The top attorney for the state of Texas on Wednesday revealed a list of demands for inside information intended to ferret out whether Google abused its power in the online search ad arena.
Texas attorney general Greg Abbott wanted names of people responsible for Google ads, search results, and business relations along with internal documents and minutes from meetings at the California firm.
The "civil investigative demand" paperwork dated July 29 of last year stated the intent was to investigate "the possibility of monopolization in the market for Internet search advertising."
Abbott's office would not discuss whether Google had complied with the demands.
"We're continuing to work with the Texas attorney general's office to answer their questions and understand any concerns," Google said in an email response to an AFP inquiry.
"Since we started Google we have worked hard to do the right thing by our users and our industry, and while there's always going to be room for improvement, we're committed to competing fair and square."
Google is focused on delivering the most relevant results and ads to users, said deputy counsel Don Harrison who disclosed Abbott's antitrust inquiry more than five months ago in a blog post.
"Our focus is on users, not websites," Harrison said.
"Given that not every website can be at the top of the results, or even appear on the first page of our results, it's unsurprising that some less relevant, lower quality websites will be unhappy with their ranking."
The more than 50 requests itemized on three pages included any documents related to the manual override of search results generated by Google's automated algorithm, as well as the blacklisting of any websites.
Google's dominance of the multi-billion-dollar online search market has put it in crosshairs of regulators concerned it might abuse its position.
The US Justice Department is reportedly considering a court challenge to Google's $700 million acquisition of travel information company ITA Software.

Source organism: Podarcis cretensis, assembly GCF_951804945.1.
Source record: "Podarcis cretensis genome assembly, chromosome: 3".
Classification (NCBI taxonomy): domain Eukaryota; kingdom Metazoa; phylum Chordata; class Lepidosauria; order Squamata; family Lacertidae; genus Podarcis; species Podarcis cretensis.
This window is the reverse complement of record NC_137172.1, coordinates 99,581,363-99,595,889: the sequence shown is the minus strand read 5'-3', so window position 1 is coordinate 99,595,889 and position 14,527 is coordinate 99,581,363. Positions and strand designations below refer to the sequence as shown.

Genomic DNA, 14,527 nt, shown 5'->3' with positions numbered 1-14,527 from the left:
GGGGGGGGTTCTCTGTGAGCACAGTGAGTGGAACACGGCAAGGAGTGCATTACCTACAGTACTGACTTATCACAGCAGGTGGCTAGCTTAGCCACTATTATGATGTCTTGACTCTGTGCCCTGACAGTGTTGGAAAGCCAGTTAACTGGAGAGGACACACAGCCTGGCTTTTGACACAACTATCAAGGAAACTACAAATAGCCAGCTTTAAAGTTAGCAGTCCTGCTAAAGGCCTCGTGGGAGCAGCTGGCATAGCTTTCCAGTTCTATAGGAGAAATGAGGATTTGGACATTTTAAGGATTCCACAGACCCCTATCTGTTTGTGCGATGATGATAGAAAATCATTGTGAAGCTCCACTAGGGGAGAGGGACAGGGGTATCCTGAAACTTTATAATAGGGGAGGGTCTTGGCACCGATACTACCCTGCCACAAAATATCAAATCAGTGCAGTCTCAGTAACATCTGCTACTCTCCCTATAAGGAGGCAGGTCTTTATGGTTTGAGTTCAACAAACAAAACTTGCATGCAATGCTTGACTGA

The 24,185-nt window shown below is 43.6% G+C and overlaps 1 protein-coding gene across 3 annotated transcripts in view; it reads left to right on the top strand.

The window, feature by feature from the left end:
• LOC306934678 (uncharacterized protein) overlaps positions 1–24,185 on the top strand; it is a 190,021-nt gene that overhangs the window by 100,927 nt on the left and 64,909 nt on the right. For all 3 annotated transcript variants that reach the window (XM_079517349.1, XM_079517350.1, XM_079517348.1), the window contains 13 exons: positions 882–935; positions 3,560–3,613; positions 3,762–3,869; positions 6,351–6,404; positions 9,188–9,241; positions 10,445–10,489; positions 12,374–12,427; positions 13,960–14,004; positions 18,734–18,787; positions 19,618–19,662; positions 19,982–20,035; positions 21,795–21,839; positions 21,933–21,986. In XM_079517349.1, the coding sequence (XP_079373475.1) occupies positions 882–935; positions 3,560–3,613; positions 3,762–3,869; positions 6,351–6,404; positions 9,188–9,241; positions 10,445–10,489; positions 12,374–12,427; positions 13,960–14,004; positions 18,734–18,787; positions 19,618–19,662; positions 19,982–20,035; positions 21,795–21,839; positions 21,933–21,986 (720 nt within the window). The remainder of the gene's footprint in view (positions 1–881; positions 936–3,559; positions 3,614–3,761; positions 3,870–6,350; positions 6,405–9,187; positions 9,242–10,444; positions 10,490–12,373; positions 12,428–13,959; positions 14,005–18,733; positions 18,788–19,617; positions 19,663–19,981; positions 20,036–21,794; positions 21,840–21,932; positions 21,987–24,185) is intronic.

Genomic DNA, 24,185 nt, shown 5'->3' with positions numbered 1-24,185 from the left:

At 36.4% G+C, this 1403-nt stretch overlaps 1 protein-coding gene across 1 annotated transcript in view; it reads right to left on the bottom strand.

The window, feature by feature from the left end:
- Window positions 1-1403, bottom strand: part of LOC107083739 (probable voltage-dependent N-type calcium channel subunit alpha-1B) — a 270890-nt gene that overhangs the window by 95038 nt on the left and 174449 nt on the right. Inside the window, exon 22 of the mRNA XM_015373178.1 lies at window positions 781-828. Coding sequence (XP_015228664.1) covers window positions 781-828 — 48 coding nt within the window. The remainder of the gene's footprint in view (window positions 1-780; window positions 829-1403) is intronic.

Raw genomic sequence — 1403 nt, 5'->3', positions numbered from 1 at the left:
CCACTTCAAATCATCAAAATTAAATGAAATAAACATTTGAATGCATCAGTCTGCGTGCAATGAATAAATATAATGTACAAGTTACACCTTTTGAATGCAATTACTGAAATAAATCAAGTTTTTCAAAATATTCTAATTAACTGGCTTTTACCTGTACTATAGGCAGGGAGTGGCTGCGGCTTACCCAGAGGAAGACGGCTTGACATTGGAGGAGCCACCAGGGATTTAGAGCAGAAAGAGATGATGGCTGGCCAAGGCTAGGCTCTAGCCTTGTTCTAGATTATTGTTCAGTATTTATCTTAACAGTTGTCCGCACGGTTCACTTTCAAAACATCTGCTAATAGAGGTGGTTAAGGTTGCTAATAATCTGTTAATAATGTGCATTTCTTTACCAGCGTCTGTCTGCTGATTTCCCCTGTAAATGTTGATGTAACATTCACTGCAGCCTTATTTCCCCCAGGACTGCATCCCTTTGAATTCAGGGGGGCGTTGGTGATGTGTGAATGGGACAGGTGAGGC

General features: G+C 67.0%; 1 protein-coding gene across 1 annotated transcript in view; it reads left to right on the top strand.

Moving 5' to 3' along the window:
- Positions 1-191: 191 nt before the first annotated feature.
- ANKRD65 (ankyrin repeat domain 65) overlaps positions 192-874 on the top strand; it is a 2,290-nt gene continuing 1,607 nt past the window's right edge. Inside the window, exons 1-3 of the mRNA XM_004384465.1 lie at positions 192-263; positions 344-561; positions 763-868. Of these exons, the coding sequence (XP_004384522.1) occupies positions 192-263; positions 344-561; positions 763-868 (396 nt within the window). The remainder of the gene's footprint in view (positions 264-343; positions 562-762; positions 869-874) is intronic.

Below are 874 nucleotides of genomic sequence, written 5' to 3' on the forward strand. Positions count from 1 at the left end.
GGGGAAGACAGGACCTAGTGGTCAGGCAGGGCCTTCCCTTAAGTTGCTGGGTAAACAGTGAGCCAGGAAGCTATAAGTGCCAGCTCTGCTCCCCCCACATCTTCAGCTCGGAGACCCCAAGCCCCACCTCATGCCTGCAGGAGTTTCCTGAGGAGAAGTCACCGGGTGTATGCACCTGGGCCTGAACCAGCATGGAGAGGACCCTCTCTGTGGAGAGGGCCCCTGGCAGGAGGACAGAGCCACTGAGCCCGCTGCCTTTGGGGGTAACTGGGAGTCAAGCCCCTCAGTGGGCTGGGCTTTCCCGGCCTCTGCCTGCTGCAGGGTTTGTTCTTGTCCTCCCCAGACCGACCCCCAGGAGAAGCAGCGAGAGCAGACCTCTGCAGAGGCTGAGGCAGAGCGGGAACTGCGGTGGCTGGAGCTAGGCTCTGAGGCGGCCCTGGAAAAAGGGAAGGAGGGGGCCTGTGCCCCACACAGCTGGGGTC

Federal antitrust lawyers were said to be examining whether acquiring ITA, which powers many of the Web's most popular travel sites, would give the Internet search giant too much sway over the online travel industry.
Online travel firms have urged the US authorities to block the deal.
ITA, a 500-person firm based in Cambridge, Massachusetts, specializes in organizing airline data, including flight times, availability and prices.
Its QPX flight data organization tool uses algorithms to combine flight information from airlines, including pricing and availability, to create a searchable database.
QPX software is used by online travel agencies and airlines. Microsoft's Bing search engine, Kayak, Orbitz and TripAdvisor are ITA customers.
Italy's antitrust authority in January closed a probe into Google for alleged abuse of its market position, saying it accepted pledges made by the search engine to provide greater transparency.
European Union regulators in November launched a full-frontal attack on Google, formally opening an antitrust probe after rivals accused the Silicon Valley giant of rigging the online search market.
Smaller companies accused Google of "unfavorable treatment" of their services in both unpaid and sponsored search results, the crucial listings that make the Web navigable.
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